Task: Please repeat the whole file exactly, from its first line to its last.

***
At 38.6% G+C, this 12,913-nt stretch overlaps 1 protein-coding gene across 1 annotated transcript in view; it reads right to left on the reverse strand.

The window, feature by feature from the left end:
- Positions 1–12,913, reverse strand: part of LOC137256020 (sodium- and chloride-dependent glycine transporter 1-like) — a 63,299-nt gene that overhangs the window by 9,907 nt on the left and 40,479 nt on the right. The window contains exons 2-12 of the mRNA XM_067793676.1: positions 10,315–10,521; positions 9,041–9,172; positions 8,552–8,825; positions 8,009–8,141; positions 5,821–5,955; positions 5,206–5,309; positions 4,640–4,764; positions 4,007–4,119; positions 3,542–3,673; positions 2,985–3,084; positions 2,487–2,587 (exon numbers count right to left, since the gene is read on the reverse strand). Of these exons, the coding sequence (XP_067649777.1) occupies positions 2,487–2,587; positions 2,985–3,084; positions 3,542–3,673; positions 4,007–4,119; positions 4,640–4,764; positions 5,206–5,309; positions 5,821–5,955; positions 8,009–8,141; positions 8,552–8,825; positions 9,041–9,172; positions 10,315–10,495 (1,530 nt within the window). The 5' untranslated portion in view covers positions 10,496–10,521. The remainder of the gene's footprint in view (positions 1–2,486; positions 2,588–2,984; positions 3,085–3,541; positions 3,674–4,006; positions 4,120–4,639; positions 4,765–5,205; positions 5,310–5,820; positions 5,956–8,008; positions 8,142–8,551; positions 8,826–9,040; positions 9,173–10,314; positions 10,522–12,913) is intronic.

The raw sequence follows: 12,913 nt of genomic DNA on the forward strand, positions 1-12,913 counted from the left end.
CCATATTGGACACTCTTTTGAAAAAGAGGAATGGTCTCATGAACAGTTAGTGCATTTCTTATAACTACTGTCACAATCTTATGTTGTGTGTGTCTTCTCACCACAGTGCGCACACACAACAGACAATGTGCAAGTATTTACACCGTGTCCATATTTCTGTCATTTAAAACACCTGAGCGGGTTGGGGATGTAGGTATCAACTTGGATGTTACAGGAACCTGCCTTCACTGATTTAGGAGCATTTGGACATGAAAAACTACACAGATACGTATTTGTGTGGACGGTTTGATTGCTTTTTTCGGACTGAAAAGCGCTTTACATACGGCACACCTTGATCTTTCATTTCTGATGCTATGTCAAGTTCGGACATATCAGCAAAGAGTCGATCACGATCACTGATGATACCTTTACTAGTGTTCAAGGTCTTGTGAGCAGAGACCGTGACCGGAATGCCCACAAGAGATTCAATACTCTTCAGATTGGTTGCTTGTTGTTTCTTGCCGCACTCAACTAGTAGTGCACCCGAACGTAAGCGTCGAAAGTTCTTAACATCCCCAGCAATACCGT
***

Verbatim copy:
At 38.6% G+C, this 12,913-nt stretch overlaps 1 protein-coding gene across 1 annotated transcript in view; it reads right to left on the reverse strand.

The window, feature by feature from the left end:
- Positions 1–12,913, reverse strand: part of LOC137256020 (sodium- and chloride-dependent glycine transporter 1-like) — a 63,299-nt gene that overhangs the window by 9,907 nt on the left and 40,479 nt on the right. The window contains exons 2-12 of the mRNA XM_067793676.1: positions 10,315–10,521; positions 9,041–9,172; positions 8,552–8,825; positions 8,009–8,141; positions 5,821–5,955; positions 5,206–5,309; positions 4,640–4,764; positions 4,007–4,119; positions 3,542–3,673; positions 2,985–3,084; positions 2,487–2,587 (exon numbers count right to left, since the gene is read on the reverse strand). Of these exons, the coding sequence (XP_067649777.1) occupies positions 2,487–2,587; positions 2,985–3,084; positions 3,542–3,673; positions 4,007–4,119; positions 4,640–4,764; positions 5,206–5,309; positions 5,821–5,955; positions 8,009–8,141; positions 8,552–8,825; positions 9,041–9,172; positions 10,315–10,495 (1,530 nt within the window). The 5' untranslated portion in view covers positions 10,496–10,521. The remainder of the gene's footprint in view (positions 1–2,486; positions 2,588–2,984; positions 3,085–3,541; positions 3,674–4,006; positions 4,120–4,639; positions 4,765–5,205; positions 5,310–5,820; positions 5,956–8,008; positions 8,142–8,551; positions 8,826–9,040; positions 9,173–10,314; positions 10,522–12,913) is intronic.

The raw sequence follows: 12,913 nt of genomic DNA on the forward strand, positions 1-12,913 counted from the left end.
CCATATTGGACACTCTTTTGAAAAAGAGGAATGGTCTCATGAACAGTTAGTGCATTTCTTATAACTACTGTCACAATCTTATGTTGTGTGTGTCTTCTCACCACAGTGCGCACACACAACAGACAATGTGCAAGTATTTACACCGTGTCCATATTTCTGTCATTTAAAACACCTGAGCGGGTTGGGGATGTAGGTATCAACTTGGATGTTACAGGAACCTGCCTTCACTGATTTAGGAGCATTTGGACATGAAAAACTACACAGATACGTATTTGTGTGGACGGTTTGATTGCTTTTTTCGGACTGAAAAGCGCTTTACATACGGCACACCTTGATCTTTCATTTCTGATGCTATGTCAAGTTCGGACATATCAGCAAAGAGTCGATCACGATCACTGATGATACCTTTACTAGTGTTCAAGGTCTTGTGAGCAGAGACCGTGACCGGAATGCCCACAAGAGATTCAATACTCTTCAGATTGGTTGCTTGTTGTTTCTTGCCGCACTCAACTAGTAGTGCACCCGAACGTAAGCGTCGAAAGTTCTTAACATCCCCAGCAATACCGT